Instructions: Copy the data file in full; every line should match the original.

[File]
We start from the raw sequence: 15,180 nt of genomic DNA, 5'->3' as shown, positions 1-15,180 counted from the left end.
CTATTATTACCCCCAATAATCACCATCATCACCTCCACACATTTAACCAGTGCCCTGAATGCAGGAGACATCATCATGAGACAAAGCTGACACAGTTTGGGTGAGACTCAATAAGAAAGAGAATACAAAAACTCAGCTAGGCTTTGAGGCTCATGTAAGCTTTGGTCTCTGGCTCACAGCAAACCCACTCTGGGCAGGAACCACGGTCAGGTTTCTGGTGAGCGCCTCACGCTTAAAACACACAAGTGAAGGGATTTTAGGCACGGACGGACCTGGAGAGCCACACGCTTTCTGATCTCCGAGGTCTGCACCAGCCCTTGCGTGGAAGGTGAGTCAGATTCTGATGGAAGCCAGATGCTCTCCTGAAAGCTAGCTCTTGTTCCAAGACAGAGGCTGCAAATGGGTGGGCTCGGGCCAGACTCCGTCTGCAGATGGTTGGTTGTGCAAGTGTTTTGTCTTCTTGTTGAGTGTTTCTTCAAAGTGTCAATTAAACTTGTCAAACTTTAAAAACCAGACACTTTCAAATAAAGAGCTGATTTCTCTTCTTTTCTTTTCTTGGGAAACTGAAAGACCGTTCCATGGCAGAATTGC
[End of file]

We start from the raw sequence: 15,180 nt of genomic DNA, 5'->3' as shown, positions 1-15,180 counted from the left end.
CTATTATTACCCCCAATAATCACCATCATCACCTCCACACATTTAACCAGTGCCCTGAATGCAGGAGACATCATCATGAGACAAAGCTGACACAGTTTGGGTGAGACTCAATAAGAAAGAGAATACAAAAACTCAGCTAGGCTTTGAGGCTCATGTAAGCTTTGGTCTCTGGCTCACAGCAAACCCACTCTGGGCAGGAACCACGGTCAGGTTTCTGGTGAGCGCCTCACGCTTAAAACACACAAGTGAAGGGATTTTAGGCACGGACGGACCTGGAGAGCCACACGCTTTCTGATCTCCGAGGTCTGCACCAGCCCTTGCGTGGAAGGTGAGTCAGATTCTGATGGAAGCCAGATGCTCTCCTGAAAGCTAGCTCTTGTTCCAAGACAGAGGCTGCAAATGGGTGGGCTCGGGCCAGACTCCGTCTGCAGATGGTTGGTTGTGCAAGTGTTTTGTCTTCTTGTTGAGTGTTTCTTCAAAGTGTCAATTAAACTTGTCAAACTTTAAAAACCAGACACTTTCAAATAAAGAGCTGATTTCTCTTCTTTTCTTTTCTTGGGAAACTGAAAGACCGTTCCATGGCAGAATTGC